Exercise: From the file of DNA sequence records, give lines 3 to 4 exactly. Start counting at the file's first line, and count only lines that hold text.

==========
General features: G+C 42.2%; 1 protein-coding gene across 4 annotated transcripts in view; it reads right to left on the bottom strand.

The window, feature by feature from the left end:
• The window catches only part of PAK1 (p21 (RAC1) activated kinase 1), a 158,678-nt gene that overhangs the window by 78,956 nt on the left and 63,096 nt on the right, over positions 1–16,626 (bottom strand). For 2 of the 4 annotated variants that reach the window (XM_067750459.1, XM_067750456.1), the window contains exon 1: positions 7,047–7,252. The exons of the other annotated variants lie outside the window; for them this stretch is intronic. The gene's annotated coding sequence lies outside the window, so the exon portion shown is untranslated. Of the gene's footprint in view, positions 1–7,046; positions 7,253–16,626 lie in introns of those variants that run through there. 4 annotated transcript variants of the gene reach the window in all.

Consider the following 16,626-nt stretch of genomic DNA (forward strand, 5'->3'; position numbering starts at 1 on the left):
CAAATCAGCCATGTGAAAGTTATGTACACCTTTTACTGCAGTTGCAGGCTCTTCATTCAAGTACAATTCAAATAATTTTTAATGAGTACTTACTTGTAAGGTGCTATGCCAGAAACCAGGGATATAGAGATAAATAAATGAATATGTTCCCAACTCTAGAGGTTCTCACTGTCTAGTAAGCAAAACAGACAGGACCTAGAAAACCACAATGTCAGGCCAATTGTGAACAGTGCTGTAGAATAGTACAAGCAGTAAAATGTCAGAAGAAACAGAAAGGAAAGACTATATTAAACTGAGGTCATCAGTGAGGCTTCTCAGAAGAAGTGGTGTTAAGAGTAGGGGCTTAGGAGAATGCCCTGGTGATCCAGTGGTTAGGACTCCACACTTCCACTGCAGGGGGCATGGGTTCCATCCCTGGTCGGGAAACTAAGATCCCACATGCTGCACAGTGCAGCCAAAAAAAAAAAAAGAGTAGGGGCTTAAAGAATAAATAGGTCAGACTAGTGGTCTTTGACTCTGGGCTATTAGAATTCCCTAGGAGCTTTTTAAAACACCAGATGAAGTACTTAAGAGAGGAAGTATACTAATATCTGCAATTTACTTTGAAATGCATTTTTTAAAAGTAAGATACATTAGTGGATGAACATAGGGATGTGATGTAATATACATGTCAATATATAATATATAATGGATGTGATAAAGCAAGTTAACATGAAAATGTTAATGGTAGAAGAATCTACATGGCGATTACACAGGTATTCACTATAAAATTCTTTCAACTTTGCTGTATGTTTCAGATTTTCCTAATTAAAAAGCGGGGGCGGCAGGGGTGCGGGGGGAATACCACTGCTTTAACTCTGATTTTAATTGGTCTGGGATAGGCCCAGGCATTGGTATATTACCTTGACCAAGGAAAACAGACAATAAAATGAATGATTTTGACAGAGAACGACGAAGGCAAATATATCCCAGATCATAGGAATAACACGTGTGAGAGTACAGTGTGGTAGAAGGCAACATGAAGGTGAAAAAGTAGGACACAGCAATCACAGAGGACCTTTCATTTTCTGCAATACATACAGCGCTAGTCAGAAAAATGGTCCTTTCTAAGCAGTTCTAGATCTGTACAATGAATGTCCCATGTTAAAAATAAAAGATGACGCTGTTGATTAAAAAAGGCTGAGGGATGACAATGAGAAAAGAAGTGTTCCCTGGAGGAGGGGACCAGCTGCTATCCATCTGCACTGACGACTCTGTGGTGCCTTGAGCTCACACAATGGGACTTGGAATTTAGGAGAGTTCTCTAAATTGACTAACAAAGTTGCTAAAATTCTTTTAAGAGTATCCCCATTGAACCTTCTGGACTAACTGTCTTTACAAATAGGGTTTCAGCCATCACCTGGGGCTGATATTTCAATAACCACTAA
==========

• The window catches only part of PAK1 (p21 (RAC1) activated kinase 1), a 158,678-nt gene that overhangs the window by 78,956 nt on the left and 63,096 nt on the right, over positions 1–16,626 (bottom strand). For 2 of the 4 annotated variants that reach the window (XM_067750459.1, XM_067750456.1), the window contains exon 1: positions 7,047–7,252. The exons of the other annotated variants lie outside the window; for them this stretch is intronic. The gene's annotated coding sequence lies outside the window, so the exon portion shown is untranslated. Of the gene's footprint in view, positions 1–7,046; positions 7,253–16,626 lie in introns of those variants that run through there. 4 annotated transcript variants of the gene reach the window in all.

Consider the following 16,626-nt stretch of genomic DNA (forward strand, 5'->3'; position numbering starts at 1 on the left):